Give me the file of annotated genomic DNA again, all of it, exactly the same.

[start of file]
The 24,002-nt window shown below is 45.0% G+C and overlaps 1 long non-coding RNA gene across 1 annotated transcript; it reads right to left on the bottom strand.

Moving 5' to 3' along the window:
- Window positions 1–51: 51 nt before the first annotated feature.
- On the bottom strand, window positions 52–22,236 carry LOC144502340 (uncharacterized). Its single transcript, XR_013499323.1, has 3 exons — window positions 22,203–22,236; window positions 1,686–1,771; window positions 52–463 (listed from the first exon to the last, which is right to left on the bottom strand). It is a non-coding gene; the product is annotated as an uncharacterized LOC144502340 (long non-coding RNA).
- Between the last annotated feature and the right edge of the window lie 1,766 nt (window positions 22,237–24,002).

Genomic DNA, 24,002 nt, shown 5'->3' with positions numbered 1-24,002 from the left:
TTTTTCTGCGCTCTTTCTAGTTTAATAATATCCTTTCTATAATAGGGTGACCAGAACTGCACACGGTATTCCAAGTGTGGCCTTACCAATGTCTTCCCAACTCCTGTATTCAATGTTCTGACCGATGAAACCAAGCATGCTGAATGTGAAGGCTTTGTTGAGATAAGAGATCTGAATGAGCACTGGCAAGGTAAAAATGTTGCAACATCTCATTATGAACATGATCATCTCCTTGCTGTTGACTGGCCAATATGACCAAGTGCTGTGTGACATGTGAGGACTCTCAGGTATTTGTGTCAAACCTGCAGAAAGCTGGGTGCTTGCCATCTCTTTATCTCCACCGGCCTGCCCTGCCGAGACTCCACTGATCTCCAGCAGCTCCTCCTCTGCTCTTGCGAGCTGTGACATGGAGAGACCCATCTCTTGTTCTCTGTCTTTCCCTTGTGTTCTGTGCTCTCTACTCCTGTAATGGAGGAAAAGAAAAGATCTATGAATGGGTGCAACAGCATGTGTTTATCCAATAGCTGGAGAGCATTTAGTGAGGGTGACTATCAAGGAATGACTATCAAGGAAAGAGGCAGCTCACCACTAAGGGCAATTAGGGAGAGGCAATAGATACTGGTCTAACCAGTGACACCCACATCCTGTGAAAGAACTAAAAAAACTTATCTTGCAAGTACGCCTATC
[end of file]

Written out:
The 24,002-nt window shown below is 45.0% G+C and overlaps 1 long non-coding RNA gene across 1 annotated transcript; it reads right to left on the bottom strand.

Moving 5' to 3' along the window:
- Window positions 1–51: 51 nt before the first annotated feature.
- On the bottom strand, window positions 52–22,236 carry LOC144502340 (uncharacterized). Its single transcript, XR_013499323.1, has 3 exons — window positions 22,203–22,236; window positions 1,686–1,771; window positions 52–463 (listed from the first exon to the last, which is right to left on the bottom strand). It is a non-coding gene; the product is annotated as an uncharacterized LOC144502340 (long non-coding RNA).
- Between the last annotated feature and the right edge of the window lie 1,766 nt (window positions 22,237–24,002).

Genomic DNA, 24,002 nt, shown 5'->3' with positions numbered 1-24,002 from the left:
TTTTTCTGCGCTCTTTCTAGTTTAATAATATCCTTTCTATAATAGGGTGACCAGAACTGCACACGGTATTCCAAGTGTGGCCTTACCAATGTCTTCCCAACTCCTGTATTCAATGTTCTGACCGATGAAACCAAGCATGCTGAATGTGAAGGCTTTGTTGAGATAAGAGATCTGAATGAGCACTGGCAAGGTAAAAATGTTGCAACATCTCATTATGAACATGATCATCTCCTTGCTGTTGACTGGCCAATATGACCAAGTGCTGTGTGACATGTGAGGACTCTCAGGTATTTGTGTCAAACCTGCAGAAAGCTGGGTGCTTGCCATCTCTTTATCTCCACCGGCCTGCCCTGCCGAGACTCCACTGATCTCCAGCAGCTCCTCCTCTGCTCTTGCGAGCTGTGACATGGAGAGACCCATCTCTTGTTCTCTGTCTTTCCCTTGTGTTCTGTGCTCTCTACTCCTGTAATGGAGGAAAAGAAAAGATCTATGAATGGGTGCAACAGCATGTGTTTATCCAATAGCTGGAGAGCATTTAGTGAGGGTGACTATCAAGGAATGACTATCAAGGAAAGAGGCAGCTCACCACTAAGGGCAATTAGGGAGAGGCAATAGATACTGGTCTAACCAGTGACACCCACATCCTGTGAAAGAACTAAAAAAACTTATCTTGCAAGTACGCCTATC